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Atmel's AT89C2051 Microcontroller

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Dr. Dobb's Journal July 1997: Atmel's AT89C2051 Microcontroller

Dhananjay is a scientific officer for the instrumentation laboratory at the Inter-University Centre for Astronomy & Astrophysics (IUCAA) in Pune, India. He can be contacted at

The Atmel AT89C2051 is a low-power, high-performance 8-bit microcontroller compatible with the MSC-51 instruction set and object code. The 20-pin AT89C2051, with its many hardware features, is especially attractive to 8051 developers because it is compatible with the 8051 and similar devices, and can reduce board space, components, and cost. In an application comprised of EPROM, address latch, an 8051, and other associated components, for instance, the 8051 offers enough on-chip digital I/O that additional external I/O components may not be required. In a similar AT89C2051-based system, however, a single AT89C2051 can replace the EPROM, latch, and 8051, providing the system software is limited to 2 KB.

The AT89C2051 features:

  • 2 KB of on-chip Flash program memory.
  • 128 bytes of internal RAM.
  • Fully static operation: 0 Hz to 24 MHz.
  • Instruction compatible with MCS-51.
  • 15 I/O lines.
  • Full duplex programmable serial port.
  • Two 16-bit programmable timers.
  • On-chip analog comparator.
  • Low-power and power-down modes.
  • Wide operating voltages: 2.7 V to 6 V.
  • 20-pin DIP/SOIC package.

The use of static memory allows the device to be operated at zero frequency. It also affords two software-selectable save-power modes. Idle mode stops the CPU, retaining the contents of the internal RAM, allowing the timer/counter, interrupt system, and serial ports to function normally. Power-down mode saves the RAM contents but freezes the oscillator, disabling all other activity until the next hardware reset.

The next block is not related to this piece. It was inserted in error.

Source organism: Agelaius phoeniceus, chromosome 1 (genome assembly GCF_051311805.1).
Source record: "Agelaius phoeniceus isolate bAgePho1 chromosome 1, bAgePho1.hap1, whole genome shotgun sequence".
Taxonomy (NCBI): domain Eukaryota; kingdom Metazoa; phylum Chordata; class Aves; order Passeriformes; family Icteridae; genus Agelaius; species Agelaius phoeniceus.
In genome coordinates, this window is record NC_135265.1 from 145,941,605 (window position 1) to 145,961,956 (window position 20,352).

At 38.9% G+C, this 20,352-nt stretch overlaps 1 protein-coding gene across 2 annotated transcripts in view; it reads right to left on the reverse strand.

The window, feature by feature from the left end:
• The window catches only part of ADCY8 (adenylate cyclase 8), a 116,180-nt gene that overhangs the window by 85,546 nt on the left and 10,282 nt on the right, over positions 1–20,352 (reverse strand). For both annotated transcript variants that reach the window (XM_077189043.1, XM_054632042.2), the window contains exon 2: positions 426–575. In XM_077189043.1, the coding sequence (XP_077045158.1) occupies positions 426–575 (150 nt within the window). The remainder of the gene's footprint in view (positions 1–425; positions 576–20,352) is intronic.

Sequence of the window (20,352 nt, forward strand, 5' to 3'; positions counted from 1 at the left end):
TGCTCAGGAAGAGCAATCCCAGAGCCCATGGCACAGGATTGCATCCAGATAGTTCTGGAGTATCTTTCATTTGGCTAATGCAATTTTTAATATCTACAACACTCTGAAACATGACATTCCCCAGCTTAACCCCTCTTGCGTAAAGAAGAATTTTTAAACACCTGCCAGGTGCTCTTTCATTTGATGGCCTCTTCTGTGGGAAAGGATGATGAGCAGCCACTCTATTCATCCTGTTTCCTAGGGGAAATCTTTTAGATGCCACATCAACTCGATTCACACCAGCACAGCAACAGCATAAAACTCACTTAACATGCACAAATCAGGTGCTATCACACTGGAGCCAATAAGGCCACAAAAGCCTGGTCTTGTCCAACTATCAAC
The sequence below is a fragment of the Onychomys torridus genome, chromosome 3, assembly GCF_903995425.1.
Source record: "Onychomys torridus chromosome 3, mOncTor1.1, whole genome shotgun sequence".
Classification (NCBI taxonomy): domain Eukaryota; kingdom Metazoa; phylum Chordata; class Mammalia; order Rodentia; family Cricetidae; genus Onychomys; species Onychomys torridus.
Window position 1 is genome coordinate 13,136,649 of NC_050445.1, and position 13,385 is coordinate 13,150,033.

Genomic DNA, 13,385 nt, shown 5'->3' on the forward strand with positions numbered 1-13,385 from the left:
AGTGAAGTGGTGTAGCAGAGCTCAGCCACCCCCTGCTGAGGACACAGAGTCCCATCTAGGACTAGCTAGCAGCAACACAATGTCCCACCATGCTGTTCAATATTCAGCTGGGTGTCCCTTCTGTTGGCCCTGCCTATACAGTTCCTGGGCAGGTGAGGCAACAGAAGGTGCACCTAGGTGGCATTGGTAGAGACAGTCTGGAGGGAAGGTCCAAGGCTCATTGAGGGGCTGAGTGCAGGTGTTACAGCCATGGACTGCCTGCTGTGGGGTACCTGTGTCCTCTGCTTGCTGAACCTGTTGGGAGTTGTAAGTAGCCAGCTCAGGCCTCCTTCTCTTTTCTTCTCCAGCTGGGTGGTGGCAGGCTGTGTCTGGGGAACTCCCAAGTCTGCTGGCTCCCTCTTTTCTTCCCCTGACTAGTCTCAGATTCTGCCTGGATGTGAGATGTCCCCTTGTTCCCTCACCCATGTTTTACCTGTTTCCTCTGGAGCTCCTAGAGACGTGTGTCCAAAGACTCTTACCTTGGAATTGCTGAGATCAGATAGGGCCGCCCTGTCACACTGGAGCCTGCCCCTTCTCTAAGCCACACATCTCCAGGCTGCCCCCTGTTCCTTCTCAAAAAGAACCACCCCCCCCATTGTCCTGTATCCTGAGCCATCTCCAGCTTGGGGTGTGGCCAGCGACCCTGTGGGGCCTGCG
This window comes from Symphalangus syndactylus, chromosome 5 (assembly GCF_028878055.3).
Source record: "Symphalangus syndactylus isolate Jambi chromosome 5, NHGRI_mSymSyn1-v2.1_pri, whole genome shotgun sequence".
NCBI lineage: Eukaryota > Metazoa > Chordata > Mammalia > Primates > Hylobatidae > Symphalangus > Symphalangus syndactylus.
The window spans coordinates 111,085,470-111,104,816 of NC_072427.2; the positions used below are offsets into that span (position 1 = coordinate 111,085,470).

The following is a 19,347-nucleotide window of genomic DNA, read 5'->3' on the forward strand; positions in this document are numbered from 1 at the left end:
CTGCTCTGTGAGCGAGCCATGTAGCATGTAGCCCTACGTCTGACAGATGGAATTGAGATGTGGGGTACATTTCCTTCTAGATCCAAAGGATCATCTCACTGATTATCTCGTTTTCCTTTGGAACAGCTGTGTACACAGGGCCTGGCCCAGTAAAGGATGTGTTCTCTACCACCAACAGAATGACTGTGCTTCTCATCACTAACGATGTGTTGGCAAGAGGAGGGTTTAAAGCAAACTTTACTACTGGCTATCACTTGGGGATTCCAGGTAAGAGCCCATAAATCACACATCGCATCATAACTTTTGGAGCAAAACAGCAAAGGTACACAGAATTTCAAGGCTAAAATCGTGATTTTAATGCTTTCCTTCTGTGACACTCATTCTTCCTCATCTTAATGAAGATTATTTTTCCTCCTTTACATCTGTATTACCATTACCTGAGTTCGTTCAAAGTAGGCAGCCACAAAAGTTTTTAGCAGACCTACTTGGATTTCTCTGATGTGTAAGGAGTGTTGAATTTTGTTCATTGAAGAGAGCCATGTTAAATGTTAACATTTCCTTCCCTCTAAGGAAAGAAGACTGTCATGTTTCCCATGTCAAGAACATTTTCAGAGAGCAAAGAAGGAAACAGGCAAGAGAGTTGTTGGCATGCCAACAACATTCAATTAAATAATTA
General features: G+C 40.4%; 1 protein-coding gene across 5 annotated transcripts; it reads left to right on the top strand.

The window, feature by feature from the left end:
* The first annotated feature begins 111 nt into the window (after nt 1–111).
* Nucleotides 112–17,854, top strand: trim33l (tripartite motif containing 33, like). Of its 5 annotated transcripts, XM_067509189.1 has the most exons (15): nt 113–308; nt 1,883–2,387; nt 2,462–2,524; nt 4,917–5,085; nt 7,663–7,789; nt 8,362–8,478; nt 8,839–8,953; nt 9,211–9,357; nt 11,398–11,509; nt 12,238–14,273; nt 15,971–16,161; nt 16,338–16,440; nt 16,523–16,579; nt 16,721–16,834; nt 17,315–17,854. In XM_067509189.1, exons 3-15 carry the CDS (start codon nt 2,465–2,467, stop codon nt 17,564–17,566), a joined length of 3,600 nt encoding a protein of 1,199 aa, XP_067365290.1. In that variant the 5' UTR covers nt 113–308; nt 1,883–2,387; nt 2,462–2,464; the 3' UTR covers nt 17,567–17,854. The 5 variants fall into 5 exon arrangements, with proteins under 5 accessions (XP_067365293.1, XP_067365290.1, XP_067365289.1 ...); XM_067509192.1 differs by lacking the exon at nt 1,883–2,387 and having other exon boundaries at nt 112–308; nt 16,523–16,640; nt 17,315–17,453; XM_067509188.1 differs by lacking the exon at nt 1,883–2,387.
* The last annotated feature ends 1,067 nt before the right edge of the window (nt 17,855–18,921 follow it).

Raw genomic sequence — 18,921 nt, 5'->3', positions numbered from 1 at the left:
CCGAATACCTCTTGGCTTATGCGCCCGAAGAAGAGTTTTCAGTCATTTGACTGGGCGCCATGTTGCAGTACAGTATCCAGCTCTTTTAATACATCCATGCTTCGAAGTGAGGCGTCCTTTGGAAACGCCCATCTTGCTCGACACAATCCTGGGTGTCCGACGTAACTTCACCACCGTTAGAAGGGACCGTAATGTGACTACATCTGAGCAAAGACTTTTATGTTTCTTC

The amount of PEROM (programmable and erasable read-only memory) available on the AT89C2051 is sufficient for most applications, including use in portable instruments, supervisory-control applications, autonomous robots, and more. Use as controllers in portable instruments is further simplified by the low power consumption and wide operating voltage range.

The AT89C2051 allows 15 bits of I/O, configured as 8 bits on Port1 and 7 bits on Port3. Port1 and Port3 are compatible to the P1 and P3 on an 8051 (except Port1.0 and Port1.1).

Port1 pins P1.0 and P1.1 require external pullups. P1.0 and P1.1 pins also serve as inputs to an on-chip analog comparator (+ve and -ve inputs, respectively). Port1 output buffers have a 20 mA sink current capacity and can drive LEDs directly. By writing ones to the Port1 bits, they can be used as input bits.

As Table 1 shows, Port3 pins P3.0 to P3.5 and P3.6 are seven bidirectional I/O pins with internal pullups. P3.6 is internally connected to the output of the on-chip comparator and is not accessible as a general-purpose I/O pin. Port3 bits can also sink up to 20 mA of current, and when written with ones, can be used as inputs. Port3 pins also serve alternate functions (to be discussed shortly). If the user wants to use these alternate functions, the pin cannot be used for general-purpose I/O.

The AT89C2051 data sheet states that the on-chip oscillator can be used with a ceramic resonator as well as a resonant crystal element to provide the basic clock to the microcomputer. An external clock source with suitable levels can also be used instead of a crystal or a resonator. The operation is similar to that of an 8051. AT89C2051 can be operated with a clock frequency between 0 and 24 MHz. This is possible because the chip uses static memory.

Special Function Registers

The AT89C2051 has a register set identical to an 8051. Thus, it is possible to port existing 8051 applications to an AT89C2051 without change to the object code -- as long as the software limits itself to the available hardware resources, including memory and ports. This means that all jumps (ljmp) and calls (lcall) must be limited to maximum physical address 0x7FF. This also applies to all the other instructions that access memory in some form (for example, cjne, jmp @A + DPTR, jnb, and the like). Since the controller does not support external DATA or PROGRAM memory access, you should not use these instructions.

Programming the AT89C2051